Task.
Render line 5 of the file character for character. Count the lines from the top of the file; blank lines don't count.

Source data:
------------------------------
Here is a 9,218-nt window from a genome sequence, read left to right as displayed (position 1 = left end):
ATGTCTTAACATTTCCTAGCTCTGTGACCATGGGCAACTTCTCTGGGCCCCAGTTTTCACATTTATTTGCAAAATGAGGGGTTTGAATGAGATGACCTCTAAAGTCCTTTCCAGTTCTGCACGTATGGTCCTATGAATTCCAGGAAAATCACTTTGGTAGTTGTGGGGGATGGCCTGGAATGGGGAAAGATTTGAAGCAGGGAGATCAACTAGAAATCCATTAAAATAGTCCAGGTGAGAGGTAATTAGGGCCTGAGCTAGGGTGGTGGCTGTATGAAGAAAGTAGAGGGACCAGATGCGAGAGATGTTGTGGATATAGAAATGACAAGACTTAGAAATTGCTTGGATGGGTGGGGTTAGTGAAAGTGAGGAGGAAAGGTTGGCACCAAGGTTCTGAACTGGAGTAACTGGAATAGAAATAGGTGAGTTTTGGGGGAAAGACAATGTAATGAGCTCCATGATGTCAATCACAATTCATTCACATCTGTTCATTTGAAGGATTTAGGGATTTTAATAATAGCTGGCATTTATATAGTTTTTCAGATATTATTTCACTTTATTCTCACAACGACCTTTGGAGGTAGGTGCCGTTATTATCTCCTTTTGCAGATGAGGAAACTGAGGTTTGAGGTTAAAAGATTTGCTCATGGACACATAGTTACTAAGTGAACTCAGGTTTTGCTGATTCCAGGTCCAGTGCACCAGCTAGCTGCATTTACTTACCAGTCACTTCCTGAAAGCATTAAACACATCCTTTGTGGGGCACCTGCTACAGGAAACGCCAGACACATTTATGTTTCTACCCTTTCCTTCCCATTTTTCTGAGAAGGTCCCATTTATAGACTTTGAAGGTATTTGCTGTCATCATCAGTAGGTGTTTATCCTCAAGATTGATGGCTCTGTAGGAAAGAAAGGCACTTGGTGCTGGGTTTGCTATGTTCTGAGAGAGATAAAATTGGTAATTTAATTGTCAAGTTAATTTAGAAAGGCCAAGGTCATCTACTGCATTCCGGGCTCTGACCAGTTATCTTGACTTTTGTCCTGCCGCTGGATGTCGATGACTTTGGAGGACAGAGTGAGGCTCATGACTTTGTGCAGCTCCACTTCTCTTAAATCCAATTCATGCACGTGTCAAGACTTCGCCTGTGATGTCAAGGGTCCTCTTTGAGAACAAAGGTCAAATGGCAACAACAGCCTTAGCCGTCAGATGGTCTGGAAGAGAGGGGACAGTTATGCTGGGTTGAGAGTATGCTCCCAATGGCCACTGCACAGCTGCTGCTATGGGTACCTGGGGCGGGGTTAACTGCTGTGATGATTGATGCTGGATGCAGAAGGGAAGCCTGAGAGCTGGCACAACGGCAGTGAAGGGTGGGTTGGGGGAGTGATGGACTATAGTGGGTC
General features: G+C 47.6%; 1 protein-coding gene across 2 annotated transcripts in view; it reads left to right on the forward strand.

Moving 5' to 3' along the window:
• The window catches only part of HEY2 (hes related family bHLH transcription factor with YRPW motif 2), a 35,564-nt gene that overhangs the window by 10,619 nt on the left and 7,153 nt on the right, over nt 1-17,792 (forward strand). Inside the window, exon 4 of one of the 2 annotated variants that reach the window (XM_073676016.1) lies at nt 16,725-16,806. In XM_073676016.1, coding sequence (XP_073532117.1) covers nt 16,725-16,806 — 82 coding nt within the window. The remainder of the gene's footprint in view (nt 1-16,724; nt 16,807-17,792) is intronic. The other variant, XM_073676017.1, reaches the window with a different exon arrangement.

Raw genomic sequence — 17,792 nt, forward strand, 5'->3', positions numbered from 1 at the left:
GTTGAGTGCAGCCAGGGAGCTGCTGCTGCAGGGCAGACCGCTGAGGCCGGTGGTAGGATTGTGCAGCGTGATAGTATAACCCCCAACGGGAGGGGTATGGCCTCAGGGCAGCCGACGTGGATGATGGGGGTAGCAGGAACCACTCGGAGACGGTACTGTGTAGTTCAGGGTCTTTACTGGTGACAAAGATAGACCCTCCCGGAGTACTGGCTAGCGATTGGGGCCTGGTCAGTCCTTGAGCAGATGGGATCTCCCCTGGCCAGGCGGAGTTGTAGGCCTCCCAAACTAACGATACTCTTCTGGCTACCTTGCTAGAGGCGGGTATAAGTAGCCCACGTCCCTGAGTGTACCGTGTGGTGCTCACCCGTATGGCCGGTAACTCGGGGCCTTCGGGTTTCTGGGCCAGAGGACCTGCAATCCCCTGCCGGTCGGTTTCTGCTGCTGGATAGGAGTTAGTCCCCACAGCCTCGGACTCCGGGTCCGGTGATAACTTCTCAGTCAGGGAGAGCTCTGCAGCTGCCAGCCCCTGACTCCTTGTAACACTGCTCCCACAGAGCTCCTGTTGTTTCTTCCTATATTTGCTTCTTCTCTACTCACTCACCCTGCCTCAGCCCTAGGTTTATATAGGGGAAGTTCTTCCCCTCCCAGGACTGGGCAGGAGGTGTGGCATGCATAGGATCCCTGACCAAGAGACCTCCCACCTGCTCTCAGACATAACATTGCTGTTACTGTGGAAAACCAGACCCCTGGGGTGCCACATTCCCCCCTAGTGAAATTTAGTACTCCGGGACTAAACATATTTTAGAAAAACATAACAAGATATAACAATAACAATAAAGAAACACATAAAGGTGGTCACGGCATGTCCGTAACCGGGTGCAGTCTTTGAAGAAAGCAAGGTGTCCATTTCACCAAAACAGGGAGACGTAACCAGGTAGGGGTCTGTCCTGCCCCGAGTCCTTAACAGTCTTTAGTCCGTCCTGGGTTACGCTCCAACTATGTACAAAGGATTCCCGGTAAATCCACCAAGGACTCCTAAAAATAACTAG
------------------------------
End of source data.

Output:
• The window catches only part of HEY2 (hes related family bHLH transcription factor with YRPW motif 2), a 35,564-nt gene that overhangs the window by 10,619 nt on the left and 7,153 nt on the right, over nt 1-17,792 (forward strand). Inside the window, exon 4 of one of the 2 annotated variants that reach the window (XM_073676016.1) lies at nt 16,725-16,806. In XM_073676016.1, coding sequence (XP_073532117.1) covers nt 16,725-16,806 — 82 coding nt within the window. The remainder of the gene's footprint in view (nt 1-16,724; nt 16,807-17,792) is intronic. The other variant, XM_073676017.1, reaches the window with a different exon arrangement.